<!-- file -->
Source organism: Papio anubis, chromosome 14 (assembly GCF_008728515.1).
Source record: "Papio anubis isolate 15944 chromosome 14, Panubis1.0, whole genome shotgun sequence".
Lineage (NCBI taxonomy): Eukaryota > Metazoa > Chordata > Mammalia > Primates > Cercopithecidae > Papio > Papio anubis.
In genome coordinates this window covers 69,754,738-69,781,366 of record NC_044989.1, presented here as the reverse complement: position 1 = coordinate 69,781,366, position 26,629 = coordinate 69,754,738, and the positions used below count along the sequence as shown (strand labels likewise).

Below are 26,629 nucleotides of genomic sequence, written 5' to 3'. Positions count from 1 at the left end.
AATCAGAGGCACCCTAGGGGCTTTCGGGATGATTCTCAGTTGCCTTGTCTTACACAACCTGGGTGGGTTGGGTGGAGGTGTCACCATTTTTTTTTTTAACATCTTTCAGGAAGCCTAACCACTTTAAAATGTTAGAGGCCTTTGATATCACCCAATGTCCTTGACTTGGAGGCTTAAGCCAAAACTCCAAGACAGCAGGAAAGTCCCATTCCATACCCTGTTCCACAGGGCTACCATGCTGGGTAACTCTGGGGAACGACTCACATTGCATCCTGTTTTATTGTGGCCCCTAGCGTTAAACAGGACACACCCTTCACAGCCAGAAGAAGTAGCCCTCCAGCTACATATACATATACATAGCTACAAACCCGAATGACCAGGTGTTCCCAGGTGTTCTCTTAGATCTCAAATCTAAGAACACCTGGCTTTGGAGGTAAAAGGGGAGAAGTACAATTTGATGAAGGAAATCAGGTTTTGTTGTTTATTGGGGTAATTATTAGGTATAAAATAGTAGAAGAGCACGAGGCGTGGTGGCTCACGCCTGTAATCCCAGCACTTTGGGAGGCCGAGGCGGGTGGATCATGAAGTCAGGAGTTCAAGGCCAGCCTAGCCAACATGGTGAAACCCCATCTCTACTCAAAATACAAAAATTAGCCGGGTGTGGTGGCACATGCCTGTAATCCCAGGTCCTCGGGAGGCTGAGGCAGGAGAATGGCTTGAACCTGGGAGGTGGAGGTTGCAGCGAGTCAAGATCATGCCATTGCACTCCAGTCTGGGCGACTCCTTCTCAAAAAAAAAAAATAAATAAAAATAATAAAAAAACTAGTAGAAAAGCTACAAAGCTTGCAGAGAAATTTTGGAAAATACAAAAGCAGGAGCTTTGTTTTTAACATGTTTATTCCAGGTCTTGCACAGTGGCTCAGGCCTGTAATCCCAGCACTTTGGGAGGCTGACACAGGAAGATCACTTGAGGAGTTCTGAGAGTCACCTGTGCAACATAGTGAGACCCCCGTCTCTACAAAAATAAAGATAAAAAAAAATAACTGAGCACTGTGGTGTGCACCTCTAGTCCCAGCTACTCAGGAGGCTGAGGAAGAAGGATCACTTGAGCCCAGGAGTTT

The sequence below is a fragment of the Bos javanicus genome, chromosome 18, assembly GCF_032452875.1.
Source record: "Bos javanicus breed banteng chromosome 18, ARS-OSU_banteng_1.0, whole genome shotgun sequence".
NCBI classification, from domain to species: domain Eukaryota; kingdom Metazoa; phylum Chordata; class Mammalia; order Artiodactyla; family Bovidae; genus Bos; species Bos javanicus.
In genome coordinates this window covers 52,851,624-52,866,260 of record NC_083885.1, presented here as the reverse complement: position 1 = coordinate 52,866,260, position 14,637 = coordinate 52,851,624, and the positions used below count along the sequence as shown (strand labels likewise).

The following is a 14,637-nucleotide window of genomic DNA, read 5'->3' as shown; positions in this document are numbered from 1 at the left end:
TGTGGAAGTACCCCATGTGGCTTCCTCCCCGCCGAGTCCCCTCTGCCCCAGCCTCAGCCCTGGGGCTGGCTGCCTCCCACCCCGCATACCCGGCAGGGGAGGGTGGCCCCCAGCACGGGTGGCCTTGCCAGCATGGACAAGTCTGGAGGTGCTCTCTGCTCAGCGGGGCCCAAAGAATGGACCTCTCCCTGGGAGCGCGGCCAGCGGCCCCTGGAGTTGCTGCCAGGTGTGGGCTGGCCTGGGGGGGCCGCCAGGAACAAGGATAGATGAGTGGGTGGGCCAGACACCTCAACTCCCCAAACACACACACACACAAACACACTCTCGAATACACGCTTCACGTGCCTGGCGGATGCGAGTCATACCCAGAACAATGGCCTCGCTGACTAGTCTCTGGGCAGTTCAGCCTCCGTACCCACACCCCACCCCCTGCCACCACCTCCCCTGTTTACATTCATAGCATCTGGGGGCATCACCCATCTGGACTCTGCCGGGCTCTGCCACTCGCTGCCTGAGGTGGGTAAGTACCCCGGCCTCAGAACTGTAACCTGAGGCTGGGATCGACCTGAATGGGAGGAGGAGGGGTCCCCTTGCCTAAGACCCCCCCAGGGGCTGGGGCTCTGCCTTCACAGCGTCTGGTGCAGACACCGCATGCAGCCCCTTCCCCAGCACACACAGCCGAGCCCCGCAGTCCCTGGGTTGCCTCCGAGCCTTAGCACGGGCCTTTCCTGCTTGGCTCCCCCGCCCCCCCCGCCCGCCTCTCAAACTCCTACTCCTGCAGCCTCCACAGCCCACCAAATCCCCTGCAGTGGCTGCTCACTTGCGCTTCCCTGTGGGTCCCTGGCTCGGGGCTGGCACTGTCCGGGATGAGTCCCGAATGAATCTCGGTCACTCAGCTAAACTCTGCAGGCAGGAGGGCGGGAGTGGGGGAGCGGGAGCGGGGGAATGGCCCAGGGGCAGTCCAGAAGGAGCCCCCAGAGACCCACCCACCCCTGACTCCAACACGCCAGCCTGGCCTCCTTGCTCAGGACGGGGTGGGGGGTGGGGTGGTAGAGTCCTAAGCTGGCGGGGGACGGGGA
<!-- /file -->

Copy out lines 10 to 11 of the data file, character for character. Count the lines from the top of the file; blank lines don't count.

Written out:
In genome coordinates this window covers 52,851,624-52,866,260 of record NC_083885.1, presented here as the reverse complement: position 1 = coordinate 52,866,260, position 14,637 = coordinate 52,851,624, and the positions used below count along the sequence as shown (strand labels likewise).

The following is a 14,637-nucleotide window of genomic DNA, read 5'->3' as shown; positions in this document are numbered from 1 at the left end: